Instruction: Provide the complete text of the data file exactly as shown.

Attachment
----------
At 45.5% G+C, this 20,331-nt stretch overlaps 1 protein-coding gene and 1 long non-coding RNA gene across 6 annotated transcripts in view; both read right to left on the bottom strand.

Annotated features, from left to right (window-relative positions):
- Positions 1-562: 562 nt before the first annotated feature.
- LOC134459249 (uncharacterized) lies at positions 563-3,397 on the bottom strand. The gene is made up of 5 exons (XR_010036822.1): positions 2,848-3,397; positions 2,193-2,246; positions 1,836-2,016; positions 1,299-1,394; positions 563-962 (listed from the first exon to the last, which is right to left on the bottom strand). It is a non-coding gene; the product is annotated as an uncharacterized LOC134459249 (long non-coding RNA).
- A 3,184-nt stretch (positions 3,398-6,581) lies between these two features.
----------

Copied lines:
At 45.5% G+C, this 20,331-nt stretch overlaps 1 protein-coding gene and 1 long non-coding RNA gene across 6 annotated transcripts in view; both read right to left on the bottom strand.

Annotated features, from left to right (window-relative positions):
- Positions 1-562: 562 nt before the first annotated feature.
- LOC134459249 (uncharacterized) lies at positions 563-3,397 on the bottom strand. The gene is made up of 5 exons (XR_010036822.1): positions 2,848-3,397; positions 2,193-2,246; positions 1,836-2,016; positions 1,299-1,394; positions 563-962 (listed from the first exon to the last, which is right to left on the bottom strand). It is a non-coding gene; the product is annotated as an uncharacterized LOC134459249 (long non-coding RNA).
- A 3,184-nt stretch (positions 3,398-6,581) lies between these two features.